The mental health industry works very hard to convince government to throw money at "mental health" problems that are very broadly and loosely defined, instead of having a clear focus on delivering basic services to the seriously ill.
Liza Long is the mother of a son who has bipolar disorder. When her post-Newtown blog post "I Am Adam Lanza's Mother" went viral, she decided that she had to speak up for children like her son. Her goal is to expose the gaping cracks in our badly broken mental healthcare system.
Our fairly recent reliance on prisons and homelessness as solutions to mental illness was the common fashion 200 years ago but now seems anachronistic and indecent in a society that has the tools and can afford to do much better.
The horizon for breakthroughs in understanding mental disorders keeps drifting decades further into the future. The more we know, the more we know how little we know. It seems unlikely there will be any grand slam home runs or walks -- just singles and lots of strikeouts.
Recognition of mental illness as a profound public health problem that affects productivity and, therefore, a threat to the economy of nations; and that in a world where economies are rapidly becoming "brain-based."
Rep. Murphy proposed the "Helping Families in Mental Health Crisis" Act to reorient the mental health system away from it's focus on serving the largest numbers of the highest functioning and back towards providing treatment for the most seriously mentally ill.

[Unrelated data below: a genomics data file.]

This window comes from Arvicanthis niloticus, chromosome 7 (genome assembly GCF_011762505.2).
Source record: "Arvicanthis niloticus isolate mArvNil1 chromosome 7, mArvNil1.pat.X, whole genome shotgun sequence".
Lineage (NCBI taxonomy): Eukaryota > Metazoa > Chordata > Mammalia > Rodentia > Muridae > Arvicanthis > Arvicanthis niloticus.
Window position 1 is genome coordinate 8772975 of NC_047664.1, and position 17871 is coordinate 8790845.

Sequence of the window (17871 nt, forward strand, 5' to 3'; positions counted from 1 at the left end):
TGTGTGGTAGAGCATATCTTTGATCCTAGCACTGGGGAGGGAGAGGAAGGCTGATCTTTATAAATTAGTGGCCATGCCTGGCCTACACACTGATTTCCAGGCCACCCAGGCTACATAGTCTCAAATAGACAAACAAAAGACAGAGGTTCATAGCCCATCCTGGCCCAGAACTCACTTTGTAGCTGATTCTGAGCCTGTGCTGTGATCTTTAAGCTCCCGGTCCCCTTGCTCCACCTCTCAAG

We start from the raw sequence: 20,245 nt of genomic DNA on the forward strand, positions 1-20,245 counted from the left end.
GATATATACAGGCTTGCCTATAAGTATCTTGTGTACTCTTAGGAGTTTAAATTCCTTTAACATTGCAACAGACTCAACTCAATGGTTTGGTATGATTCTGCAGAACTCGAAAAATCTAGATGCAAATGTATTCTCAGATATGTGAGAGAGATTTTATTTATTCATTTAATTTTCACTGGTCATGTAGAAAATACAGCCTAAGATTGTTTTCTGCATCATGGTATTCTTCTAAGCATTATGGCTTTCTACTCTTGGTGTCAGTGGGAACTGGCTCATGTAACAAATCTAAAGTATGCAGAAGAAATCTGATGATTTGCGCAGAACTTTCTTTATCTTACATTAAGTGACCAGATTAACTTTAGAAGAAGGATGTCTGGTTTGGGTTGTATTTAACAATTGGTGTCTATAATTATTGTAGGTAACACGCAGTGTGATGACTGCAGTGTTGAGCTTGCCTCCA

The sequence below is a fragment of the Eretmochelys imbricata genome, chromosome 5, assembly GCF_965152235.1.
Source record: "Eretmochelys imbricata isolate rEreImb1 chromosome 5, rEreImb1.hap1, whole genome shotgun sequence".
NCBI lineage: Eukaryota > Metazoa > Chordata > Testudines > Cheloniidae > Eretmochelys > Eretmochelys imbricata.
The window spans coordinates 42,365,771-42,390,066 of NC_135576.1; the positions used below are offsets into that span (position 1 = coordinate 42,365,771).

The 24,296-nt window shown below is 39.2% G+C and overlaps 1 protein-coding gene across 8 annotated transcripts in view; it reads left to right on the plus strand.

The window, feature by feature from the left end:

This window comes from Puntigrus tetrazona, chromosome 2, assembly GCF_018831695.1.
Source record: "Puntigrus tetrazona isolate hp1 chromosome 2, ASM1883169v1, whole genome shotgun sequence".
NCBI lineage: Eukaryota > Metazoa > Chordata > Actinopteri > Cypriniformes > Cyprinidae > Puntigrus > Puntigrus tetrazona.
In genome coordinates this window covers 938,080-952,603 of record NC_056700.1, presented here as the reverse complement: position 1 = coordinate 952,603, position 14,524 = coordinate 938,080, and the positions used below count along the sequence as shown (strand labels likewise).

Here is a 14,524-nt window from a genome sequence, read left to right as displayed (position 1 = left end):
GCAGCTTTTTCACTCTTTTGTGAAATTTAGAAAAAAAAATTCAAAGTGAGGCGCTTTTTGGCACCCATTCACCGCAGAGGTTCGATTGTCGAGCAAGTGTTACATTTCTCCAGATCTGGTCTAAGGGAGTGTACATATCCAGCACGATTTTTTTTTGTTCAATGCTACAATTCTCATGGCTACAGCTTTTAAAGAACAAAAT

While I've never been convicted of a crime, I have spent my fair share of time in private mental hospitals, wherein I've witnessed what may well be our nation's last great bastion of tobacco, tar and nicotine.
NIMH director Insel now agrees with treatment reform activists that many people diagnosed with schizophrenia and other psychoses could be better served by a more selective and limited use of drugs and more diverse treatments.
If DSM diagnosis doesn't inform treatment, what good is it? The answer is one, to facilitate the exchange of money between payers and providers, and two, to create silos for focused research. With the NIMH announcement, scratch number two.
May has been a dispiriting month for psychiatry and a sad and worrying time for our patients. Three of the leading mental health organizations have squabbled among themselves -- promoting silly and competing 'paradigm shifts' while ignoring the unmet needs of our patients.
We still have to rely on DSM to diagnose illness, but thanks to Dr. Insel the end of that state of affairs is a step closer. The identification and treatment of mental illness is about to leave the realm of psychiatry and enter the science of neurology.
I have been arguing for many years in books like Rethinking Depression that the DSM ought to be repudiated. In recent months this idea has been gaining tremendous momentum and just recently the National Institute of Mental Health essentially repudiated the DSM.
We have entered a truly remarkable silly season of interacting absurdities committed by the American Psychiatric Association, the National Institute of Mental Health, and the British Psychological Society. May, it turns out, is the cruelest month for mental health.
For what we need to do in mental health research, the DSM approach is not appropriate. Even if it is still the best way to diagnose disorders and deliver treatment and knit the mental health care system together, it must begin to be supplanted by a new science-based framework.
The flat out rejection of DSM-5 by National Institute of Mental Health is a sad moment for mental health and an unsafe one for our patients. The APA and NIMH are both letting us down, failing to be safe custodians for the mental health needs of our country.